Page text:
Zero-Covid: Is it the answer?

Ruth Delaney

I think the debate is over.” 

The Irish Times European Correspondent Naomi O’Leary retweeted an image of a music festival in New Zealand with the above caption last week. This tease of normality is something that has not been witnessed here in Ireland in almost a year. Not only do we miss it, but we yearn for it. 

When New Zealand closed its borders entirely last March, Prime Minister Jacinda Ardern said these were the strictest regulations in the world, which she would “make no apologies” for. 

Ardern’s tough regime paid off, as New Zealand celebrated being Covid free for months on end.  Since last May, their first case of the virus was detected in January. The country therefore immediately traced the case and took many measures to contain the spread. No apology necessary, Ardern.

According to the Minister for Public Expenditure and Reform, Michael McGrath, adopting a Zero-Covid approach in Ireland is “not realistic or achievable.” 

It appears the government has nipped the idea in the bud before possibly planting its seed, but what exactly is Zero-Covid? 

It could be understood as a Level five plus plus. This would mean mandatory quarantine for travellers, fines for employers unwilling staff to work from home and a tougher lockdown until our country is completely Covid-19 free. 

The government has already announced a mandatory 14-day quarantine for passengers landing in Ireland from high-risk areas, such as Brazil and South Africa, and those without a negative PCR test. Tanaiste Leo Varadkar explained these measures will not come into effect for a number of weeks as locations, such as hotels, for incoming passengers need to be agreed on. Is it enough? 

There is no doubt that  there is a serious lack of morale under our third lockdown. The World Health Organisation said the seven-day rolling average per million in January was 1,394, which is far in excess of that in the UK, at 810. This has earned us the embarrassing reputation of the worst infection rate per million in the world.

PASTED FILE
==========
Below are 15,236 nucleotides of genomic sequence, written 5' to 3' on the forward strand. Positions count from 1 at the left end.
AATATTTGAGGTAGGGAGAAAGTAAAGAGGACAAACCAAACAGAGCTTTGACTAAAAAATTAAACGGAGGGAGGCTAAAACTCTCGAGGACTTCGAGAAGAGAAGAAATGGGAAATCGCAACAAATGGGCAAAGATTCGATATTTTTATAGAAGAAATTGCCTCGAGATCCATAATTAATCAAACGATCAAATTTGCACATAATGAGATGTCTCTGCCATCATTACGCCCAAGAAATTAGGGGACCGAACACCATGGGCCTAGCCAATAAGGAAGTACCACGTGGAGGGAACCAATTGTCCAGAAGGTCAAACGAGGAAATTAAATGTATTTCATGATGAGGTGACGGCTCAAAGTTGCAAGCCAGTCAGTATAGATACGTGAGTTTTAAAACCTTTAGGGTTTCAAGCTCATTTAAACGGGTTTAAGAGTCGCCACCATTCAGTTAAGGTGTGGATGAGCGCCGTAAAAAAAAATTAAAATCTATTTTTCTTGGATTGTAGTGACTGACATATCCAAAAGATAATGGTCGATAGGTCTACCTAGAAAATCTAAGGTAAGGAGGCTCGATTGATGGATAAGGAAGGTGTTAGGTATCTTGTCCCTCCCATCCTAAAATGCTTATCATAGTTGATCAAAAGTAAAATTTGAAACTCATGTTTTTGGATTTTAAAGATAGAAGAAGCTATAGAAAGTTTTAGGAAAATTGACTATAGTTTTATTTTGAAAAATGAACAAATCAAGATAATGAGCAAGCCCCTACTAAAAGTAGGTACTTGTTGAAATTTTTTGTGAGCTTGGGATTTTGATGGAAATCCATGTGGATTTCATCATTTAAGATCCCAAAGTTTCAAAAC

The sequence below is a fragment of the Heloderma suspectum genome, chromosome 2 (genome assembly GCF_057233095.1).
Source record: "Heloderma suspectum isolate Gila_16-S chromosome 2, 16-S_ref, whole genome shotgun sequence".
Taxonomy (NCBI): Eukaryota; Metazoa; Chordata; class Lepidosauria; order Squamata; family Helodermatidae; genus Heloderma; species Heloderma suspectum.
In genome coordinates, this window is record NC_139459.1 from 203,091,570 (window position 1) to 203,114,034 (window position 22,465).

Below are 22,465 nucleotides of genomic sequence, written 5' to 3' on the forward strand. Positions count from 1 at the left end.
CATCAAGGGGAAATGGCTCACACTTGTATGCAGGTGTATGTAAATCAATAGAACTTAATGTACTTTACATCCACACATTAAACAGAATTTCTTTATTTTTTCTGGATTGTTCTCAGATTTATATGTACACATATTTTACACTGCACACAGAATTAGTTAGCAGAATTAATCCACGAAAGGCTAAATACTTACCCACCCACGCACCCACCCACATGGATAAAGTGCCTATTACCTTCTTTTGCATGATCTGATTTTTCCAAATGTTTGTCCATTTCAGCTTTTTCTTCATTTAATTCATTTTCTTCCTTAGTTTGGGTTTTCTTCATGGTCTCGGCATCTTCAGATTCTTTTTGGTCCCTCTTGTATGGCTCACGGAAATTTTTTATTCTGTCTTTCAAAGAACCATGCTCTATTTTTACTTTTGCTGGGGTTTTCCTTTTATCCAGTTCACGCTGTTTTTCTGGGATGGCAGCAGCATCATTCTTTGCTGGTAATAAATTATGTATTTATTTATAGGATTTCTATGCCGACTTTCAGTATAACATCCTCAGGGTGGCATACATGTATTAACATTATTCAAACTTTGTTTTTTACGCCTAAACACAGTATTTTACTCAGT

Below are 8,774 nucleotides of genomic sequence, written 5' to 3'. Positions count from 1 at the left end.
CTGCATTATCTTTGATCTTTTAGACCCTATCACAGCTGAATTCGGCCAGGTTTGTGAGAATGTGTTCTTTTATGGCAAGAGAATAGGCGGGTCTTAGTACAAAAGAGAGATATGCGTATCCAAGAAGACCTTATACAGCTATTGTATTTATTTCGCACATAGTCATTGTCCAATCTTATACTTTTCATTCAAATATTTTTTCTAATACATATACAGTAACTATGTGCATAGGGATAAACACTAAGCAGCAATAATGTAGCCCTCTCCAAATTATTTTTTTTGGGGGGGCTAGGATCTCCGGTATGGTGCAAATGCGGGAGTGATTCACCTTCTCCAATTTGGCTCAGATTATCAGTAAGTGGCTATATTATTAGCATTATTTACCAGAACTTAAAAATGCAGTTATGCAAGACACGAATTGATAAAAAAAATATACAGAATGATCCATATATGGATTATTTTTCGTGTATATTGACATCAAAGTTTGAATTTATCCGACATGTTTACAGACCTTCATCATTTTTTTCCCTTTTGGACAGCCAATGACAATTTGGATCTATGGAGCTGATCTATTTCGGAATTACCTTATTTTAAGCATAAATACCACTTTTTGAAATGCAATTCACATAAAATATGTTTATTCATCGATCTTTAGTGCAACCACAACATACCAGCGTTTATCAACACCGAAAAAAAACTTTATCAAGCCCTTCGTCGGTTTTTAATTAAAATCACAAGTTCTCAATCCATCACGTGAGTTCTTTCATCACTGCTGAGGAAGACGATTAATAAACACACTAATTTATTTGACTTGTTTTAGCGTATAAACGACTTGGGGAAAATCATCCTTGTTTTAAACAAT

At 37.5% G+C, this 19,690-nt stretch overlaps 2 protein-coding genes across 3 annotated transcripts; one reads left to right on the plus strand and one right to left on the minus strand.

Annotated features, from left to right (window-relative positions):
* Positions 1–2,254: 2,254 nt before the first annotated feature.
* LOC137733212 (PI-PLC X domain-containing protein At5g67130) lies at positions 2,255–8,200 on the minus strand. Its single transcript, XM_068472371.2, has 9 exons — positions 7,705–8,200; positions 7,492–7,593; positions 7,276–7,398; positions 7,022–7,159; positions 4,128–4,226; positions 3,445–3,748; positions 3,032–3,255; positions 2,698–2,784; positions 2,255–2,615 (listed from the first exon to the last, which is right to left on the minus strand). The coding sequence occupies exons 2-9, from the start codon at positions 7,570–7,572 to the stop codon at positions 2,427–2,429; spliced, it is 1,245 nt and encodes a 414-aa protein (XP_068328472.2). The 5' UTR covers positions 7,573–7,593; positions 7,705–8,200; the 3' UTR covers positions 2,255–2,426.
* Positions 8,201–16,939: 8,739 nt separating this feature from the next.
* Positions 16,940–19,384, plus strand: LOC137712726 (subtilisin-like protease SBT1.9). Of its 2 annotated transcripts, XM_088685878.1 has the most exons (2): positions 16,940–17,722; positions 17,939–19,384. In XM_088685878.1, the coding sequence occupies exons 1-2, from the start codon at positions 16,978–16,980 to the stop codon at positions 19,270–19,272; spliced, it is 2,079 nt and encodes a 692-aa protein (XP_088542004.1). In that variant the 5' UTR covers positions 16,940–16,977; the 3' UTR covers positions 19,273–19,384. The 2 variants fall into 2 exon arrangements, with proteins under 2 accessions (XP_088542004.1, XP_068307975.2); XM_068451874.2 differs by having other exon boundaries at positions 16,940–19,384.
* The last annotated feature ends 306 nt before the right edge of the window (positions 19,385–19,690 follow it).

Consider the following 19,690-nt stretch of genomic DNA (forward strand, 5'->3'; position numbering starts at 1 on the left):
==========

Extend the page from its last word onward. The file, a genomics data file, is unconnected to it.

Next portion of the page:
The government has come under increasing pressure from members of the opposition to switch to a Zero-Covid plan. Leader of People Before Profit Richard Boyd Barrett stated that our stark case circumstances need action: “The opposition has a responsibility not to just criticize what is clearly a failed government strategy, but to offer an alternative.” 

Retired Irish Times journalist Michael O’Regan tweeted last month that despite having the “highest regard” for Chief Medical Officer Doctor Tony Holohan and his team, “the outright dismissal of Zero-Covid is beggars belief.” 

Public health specialists Michael Baker and Martin McKee disclosed in The Guardian that “suppression does not offer a clear end point, leaving countries vulnerable to rapid resurgences, as seen recently in countries like Ireland. The resulting uncertainty makes it impossible to plan, with enormous consequences for schools, businesses, family life, and much else.”

However, it is important to note that New Zealand is more than a three hour flight time to its closest neighbour. With the UK and the rest of Europe on Ireland’s doorstep, it would take considerable co-operation and commitment to pull it off. 

Not to mention Northern Ireland. Barrister and Columnist at The Business Post Elaine Byrne made the point on Twitter: “We couldn’t police the Northern border during the Troubles, not sure how we could do it now?” 

Nonetheless, support for Zero-Covid continues to grow. An independent group of science and medicine experts in Ireland and abroad called The Independent Scientific Advocacy Group are endorsing Zero-Covid along with a return to normal strategy. 

They announced people have been contacting asking how they can contribute. This paved way for the We Can Be Zero campaign, which launched on February 1st. 

Our current third lockdown is scheduled to end on March 5th. If it is extended once more, a Zero-Covid strategy could be the only option in Ireland’s darkest Covid hour. 

Ruth Delaney

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